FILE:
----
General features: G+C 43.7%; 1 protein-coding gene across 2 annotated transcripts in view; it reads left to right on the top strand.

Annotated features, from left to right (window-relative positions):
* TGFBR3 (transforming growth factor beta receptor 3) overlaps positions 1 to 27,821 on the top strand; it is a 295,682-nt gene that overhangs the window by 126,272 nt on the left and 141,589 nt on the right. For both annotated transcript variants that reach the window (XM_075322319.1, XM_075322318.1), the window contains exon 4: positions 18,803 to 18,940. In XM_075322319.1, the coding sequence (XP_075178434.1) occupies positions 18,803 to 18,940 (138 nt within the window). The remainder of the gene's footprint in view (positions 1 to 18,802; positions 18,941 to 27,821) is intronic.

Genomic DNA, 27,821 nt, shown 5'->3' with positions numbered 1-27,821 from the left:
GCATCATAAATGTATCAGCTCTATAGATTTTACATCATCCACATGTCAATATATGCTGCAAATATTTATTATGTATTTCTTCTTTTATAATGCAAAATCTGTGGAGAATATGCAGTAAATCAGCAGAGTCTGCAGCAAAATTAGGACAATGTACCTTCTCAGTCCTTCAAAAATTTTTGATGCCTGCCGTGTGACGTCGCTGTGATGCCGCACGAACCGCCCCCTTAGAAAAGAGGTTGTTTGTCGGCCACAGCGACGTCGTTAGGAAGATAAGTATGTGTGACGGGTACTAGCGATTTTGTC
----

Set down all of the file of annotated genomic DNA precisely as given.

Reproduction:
General features: G+C 43.7%; 1 protein-coding gene across 2 annotated transcripts in view; it reads left to right on the top strand.

Annotated features, from left to right (window-relative positions):
* TGFBR3 (transforming growth factor beta receptor 3) overlaps positions 1 to 27,821 on the top strand; it is a 295,682-nt gene that overhangs the window by 126,272 nt on the left and 141,589 nt on the right. For both annotated transcript variants that reach the window (XM_075322319.1, XM_075322318.1), the window contains exon 4: positions 18,803 to 18,940. In XM_075322319.1, the coding sequence (XP_075178434.1) occupies positions 18,803 to 18,940 (138 nt within the window). The remainder of the gene's footprint in view (positions 1 to 18,802; positions 18,941 to 27,821) is intronic.

Genomic DNA, 27,821 nt, shown 5'->3' with positions numbered 1-27,821 from the left:
GCATCATAAATGTATCAGCTCTATAGATTTTACATCATCCACATGTCAATATATGCTGCAAATATTTATTATGTATTTCTTCTTTTATAATGCAAAATCTGTGGAGAATATGCAGTAAATCAGCAGAGTCTGCAGCAAAATTAGGACAATGTACCTTCTCAGTCCTTCAAAAATTTTTGATGCCTGCCGTGTGACGTCGCTGTGATGCCGCACGAACCGCCCCCTTAGAAAAGAGGTTGTTTGTCGGCCACAGCGACGTCGTTAGGAAGATAAGTATGTGTGACGGGTACTAGCGATTTTGTC